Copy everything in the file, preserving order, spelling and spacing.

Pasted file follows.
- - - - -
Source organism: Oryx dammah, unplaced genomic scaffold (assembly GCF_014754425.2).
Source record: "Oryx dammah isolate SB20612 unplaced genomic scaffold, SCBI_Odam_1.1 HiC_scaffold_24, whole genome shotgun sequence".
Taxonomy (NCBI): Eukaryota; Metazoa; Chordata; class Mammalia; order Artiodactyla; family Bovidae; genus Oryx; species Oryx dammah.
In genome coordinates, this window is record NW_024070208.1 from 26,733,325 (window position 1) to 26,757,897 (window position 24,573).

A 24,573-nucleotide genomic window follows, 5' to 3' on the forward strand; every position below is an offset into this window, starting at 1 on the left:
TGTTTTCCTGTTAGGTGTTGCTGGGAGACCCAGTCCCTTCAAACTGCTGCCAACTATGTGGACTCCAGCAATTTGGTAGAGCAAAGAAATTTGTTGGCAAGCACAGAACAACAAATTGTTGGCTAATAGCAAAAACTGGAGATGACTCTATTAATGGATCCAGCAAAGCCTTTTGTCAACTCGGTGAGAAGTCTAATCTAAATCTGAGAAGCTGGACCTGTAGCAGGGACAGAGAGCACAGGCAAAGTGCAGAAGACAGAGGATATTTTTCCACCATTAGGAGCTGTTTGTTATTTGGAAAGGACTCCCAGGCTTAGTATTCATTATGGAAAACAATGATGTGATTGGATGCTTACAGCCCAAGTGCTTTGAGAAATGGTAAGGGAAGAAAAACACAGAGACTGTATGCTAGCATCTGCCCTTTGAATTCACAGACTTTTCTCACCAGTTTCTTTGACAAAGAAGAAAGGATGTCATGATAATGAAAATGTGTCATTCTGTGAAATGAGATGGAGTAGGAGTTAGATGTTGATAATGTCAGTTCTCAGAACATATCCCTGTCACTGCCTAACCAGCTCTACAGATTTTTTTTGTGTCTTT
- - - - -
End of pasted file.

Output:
Source organism: Oryx dammah, unplaced genomic scaffold (assembly GCF_014754425.2).
Source record: "Oryx dammah isolate SB20612 unplaced genomic scaffold, SCBI_Odam_1.1 HiC_scaffold_24, whole genome shotgun sequence".
Taxonomy (NCBI): Eukaryota; Metazoa; Chordata; class Mammalia; order Artiodactyla; family Bovidae; genus Oryx; species Oryx dammah.
In genome coordinates, this window is record NW_024070208.1 from 26,733,325 (window position 1) to 26,757,897 (window position 24,573).

A 24,573-nucleotide genomic window follows, 5' to 3' on the forward strand; every position below is an offset into this window, starting at 1 on the left:
TGTTTTCCTGTTAGGTGTTGCTGGGAGACCCAGTCCCTTCAAACTGCTGCCAACTATGTGGACTCCAGCAATTTGGTAGAGCAAAGAAATTTGTTGGCAAGCACAGAACAACAAATTGTTGGCTAATAGCAAAAACTGGAGATGACTCTATTAATGGATCCAGCAAAGCCTTTTGTCAACTCGGTGAGAAGTCTAATCTAAATCTGAGAAGCTGGACCTGTAGCAGGGACAGAGAGCACAGGCAAAGTGCAGAAGACAGAGGATATTTTTCCACCATTAGGAGCTGTTTGTTATTTGGAAAGGACTCCCAGGCTTAGTATTCATTATGGAAAACAATGATGTGATTGGATGCTTACAGCCCAAGTGCTTTGAGAAATGGTAAGGGAAGAAAAACACAGAGACTGTATGCTAGCATCTGCCCTTTGAATTCACAGACTTTTCTCACCAGTTTCTTTGACAAAGAAGAAAGGATGTCATGATAATGAAAATGTGTCATTCTGTGAAATGAGATGGAGTAGGAGTTAGATGTTGATAATGTCAGTTCTCAGAACATATCCCTGTCACTGCCTAACCAGCTCTACAGATTTTTTTTGTGTCTTT